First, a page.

An extremely rare piece of gaming history has emerged from obscurity and is being sold on Ebay. For those willing to part with $90,000 US dollars, you can be the proud owner of Extra Terrestrials, a video game for Atari 2600.
Don't confuse Extra Terrestrials with the infamous E.T. videogame, also for the Atari 2600. E.T. was immortalized in 1983, when Atari buried all the unsold copies of the game in the New Mexico desert outside El Paso. While E.T. was widely known as a flop, it still sold around 1.5 million units and the price has fluctuated between $5 and $10 in the last few years. Even this price is inflated by the 2014 excavation of the Atari dump site; before E.T. became popularly known as the worst video game in history, its value was around a dollar. While Extra Terrestrials may not have the infamy of E.T., it is much, much rarer.
The seller, who goes by gamewizard69, claims to be “the only confirmed private owner” of Extra Terrestrials. Other games do certainly exist, but many of them are in museums such as the Personal Computer Museum in Brantford, Ontario. Even these museum copies are very rare, and until the Personal Computer Museum received the game from a donor, they were virtually unheard of in the Atari collecting community.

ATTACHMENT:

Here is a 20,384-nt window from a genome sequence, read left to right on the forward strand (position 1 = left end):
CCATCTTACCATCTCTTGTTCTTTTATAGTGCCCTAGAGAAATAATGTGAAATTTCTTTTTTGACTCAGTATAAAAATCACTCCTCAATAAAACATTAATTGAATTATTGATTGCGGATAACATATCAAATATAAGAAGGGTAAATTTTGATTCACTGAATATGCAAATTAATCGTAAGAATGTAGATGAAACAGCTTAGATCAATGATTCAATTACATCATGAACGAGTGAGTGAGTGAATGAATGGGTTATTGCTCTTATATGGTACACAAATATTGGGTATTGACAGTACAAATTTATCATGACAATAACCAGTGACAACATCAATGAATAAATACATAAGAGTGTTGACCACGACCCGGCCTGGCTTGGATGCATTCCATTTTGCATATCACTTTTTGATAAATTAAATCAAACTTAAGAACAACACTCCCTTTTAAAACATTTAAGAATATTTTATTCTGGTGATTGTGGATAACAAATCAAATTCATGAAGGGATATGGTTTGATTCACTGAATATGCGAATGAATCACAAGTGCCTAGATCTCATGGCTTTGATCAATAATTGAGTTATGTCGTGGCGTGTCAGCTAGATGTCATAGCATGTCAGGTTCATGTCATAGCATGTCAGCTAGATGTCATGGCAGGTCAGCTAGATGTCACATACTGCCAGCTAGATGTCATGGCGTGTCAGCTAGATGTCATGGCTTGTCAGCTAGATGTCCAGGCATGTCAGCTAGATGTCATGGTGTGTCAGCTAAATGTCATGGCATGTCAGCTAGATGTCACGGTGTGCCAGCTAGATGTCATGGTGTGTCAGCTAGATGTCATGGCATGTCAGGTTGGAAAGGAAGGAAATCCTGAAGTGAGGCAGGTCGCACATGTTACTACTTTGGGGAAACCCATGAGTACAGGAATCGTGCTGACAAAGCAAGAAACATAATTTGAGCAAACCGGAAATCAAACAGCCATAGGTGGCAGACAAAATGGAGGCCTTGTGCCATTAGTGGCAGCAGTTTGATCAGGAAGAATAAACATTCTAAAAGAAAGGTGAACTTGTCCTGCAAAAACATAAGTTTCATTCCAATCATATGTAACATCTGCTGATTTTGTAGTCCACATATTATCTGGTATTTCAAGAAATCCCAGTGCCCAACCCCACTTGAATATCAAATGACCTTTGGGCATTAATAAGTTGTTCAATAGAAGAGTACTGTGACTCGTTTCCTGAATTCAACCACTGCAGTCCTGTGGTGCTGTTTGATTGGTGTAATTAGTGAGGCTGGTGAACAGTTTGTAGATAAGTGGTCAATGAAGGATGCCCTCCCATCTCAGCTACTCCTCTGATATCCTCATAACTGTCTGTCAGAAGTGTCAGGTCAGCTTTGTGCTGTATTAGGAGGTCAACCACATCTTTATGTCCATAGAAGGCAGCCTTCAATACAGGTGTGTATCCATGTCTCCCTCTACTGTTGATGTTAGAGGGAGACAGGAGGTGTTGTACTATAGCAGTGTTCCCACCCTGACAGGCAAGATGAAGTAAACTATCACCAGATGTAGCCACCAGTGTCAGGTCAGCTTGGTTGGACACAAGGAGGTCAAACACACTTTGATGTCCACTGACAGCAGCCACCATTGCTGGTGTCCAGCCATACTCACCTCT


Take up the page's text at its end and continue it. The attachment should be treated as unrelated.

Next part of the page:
There are several reasons why this game is so rare. The game's maker, Skill Screen Games, had a plan to capitalize on the crazes of Atari and Steven Spielberg's movie E.T. Undeterred by the fact that Spielberg had already tapped another developer to make an E.T. video game, Skill Screen Games hired Herman Quast to program a two-player maze game lovingly ripped off from everyone's favorite friendly alien movie. Unfortunately, the game was delayed. Instead of coming out in time for the holidays in 1983, it was released in 1984, just after the 1983 video game crash that the official E.T. game was widely blamed for. Skill Screen Games only produced around 100 cartridges, and sold them door to door in the area around Burlington, Ontario.
The question is: is it worth $90,000 to own a single video game cartridge? It's not the most someone has ever paid for one; a sealed copy of Super Mario Bros. sold for $100,000 earlier this year. Still, Extra Terrestrials is not Super Mario Bros. In the end, it'll be up to potential buyers to decide whether a bootleg version of a flop video game is worth $90,000 dollars, no matter how rare it is.